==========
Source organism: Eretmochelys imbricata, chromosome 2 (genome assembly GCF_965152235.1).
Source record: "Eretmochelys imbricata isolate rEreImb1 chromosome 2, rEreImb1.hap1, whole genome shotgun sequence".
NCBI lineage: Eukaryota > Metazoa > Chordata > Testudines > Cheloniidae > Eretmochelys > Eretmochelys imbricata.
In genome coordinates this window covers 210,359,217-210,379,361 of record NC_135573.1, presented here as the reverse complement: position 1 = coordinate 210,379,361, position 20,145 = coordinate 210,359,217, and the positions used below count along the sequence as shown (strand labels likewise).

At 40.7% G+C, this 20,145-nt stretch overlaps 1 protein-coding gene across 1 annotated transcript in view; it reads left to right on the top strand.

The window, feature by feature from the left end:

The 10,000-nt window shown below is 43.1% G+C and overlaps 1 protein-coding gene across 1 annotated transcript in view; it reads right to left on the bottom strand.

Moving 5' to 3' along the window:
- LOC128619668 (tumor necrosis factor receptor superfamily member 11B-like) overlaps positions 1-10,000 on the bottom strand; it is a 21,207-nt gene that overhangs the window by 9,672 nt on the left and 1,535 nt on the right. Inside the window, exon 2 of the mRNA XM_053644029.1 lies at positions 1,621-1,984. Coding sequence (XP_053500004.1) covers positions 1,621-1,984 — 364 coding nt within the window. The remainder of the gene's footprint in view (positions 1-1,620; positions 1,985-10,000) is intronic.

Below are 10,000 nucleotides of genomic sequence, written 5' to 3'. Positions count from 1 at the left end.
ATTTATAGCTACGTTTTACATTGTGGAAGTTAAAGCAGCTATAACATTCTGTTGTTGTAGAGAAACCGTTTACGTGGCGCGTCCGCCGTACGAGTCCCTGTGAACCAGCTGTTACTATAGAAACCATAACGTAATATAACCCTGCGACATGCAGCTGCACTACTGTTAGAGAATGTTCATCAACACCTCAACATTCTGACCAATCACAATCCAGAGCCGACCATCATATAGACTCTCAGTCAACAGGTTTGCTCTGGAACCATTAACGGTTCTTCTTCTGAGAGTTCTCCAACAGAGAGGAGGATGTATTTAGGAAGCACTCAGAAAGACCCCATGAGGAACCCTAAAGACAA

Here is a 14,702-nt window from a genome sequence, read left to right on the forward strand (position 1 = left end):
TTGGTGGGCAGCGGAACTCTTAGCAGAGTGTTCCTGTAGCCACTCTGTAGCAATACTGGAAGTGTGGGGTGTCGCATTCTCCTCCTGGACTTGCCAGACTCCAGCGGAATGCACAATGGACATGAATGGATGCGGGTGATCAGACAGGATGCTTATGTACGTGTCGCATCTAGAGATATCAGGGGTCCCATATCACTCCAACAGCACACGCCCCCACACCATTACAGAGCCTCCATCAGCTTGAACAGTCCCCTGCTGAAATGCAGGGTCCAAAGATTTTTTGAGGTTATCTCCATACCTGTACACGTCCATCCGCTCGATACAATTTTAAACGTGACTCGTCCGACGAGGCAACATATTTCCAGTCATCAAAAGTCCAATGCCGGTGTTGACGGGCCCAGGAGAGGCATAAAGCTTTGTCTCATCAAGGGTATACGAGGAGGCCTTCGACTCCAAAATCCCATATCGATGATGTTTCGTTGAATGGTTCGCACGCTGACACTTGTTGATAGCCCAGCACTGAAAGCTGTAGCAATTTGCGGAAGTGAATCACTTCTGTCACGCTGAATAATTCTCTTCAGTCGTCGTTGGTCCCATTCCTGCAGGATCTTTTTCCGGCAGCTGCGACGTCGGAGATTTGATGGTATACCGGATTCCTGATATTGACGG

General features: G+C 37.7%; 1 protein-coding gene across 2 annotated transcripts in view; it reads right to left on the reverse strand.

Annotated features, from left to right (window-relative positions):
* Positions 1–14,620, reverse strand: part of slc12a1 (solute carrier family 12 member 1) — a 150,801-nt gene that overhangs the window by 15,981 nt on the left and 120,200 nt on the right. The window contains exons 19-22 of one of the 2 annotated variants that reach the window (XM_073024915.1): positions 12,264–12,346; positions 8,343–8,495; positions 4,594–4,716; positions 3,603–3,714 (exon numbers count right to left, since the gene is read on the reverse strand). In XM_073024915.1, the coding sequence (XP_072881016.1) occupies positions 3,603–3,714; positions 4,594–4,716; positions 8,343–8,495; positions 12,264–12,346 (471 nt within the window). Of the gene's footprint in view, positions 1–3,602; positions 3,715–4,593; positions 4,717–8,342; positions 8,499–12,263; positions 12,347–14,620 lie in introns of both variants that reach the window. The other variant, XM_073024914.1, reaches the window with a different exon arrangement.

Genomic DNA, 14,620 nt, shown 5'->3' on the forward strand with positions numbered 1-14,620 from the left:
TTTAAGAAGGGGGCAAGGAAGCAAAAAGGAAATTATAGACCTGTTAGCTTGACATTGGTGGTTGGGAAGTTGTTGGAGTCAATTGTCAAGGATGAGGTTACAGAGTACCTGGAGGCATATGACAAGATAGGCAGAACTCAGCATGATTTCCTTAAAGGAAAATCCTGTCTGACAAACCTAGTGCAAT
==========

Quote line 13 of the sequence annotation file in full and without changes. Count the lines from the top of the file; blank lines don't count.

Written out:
TTGGTGGGCAGCGGAACTCTTAGCAGAGTGTTCCTGTAGCCACTCTGTAGCAATACTGGAAGTGTGGGGTGTCGCATTCTCCTCCTGGACTTGCCAGACTCCAGCGGAATGCACAATGGACATGAATGGATGCGGGTGATCAGACAGGATGCTTATGTACGTGTCGCATCTAGAGATATCAGGGGTCCCATATCACTCCAACAGCACACGCCCCCACACCATTACAGAGCCTCCATCAGCTTGAACAGTCCCCTGCTGAAATGCAGGGTCCAAAGATTTTTTGAGGTTATCTCCATACCTGTACACGTCCATCCGCTCGATACAATTTTAAACGTGACTCGTCCGACGAGGCAACATATTTCCAGTCATCAAAAGTCCAATGCCGGTGTTGACGGGCCCAGGAGAGGCATAAAGCTTTGTCTCATCAAGGGTATACGAGGAGGCCTTCGACTCCAAAATCCCATATCGATGATGTTTCGTTGAATGGTTCGCACGCTGACACTTGTTGATAGCCCAGCACTGAAAGCTGTAGCAATTTGCGGAAGTGAATCACTTCTGTCACGCTGAATAATTCTCTTCAGTCGTCGTTGGTCCCATTCCTGCAGGATCTTTTTCCGGCAGCTGCGACGTCGGAGATTTGATGGTATACCGGATTCCTGATATTGACGG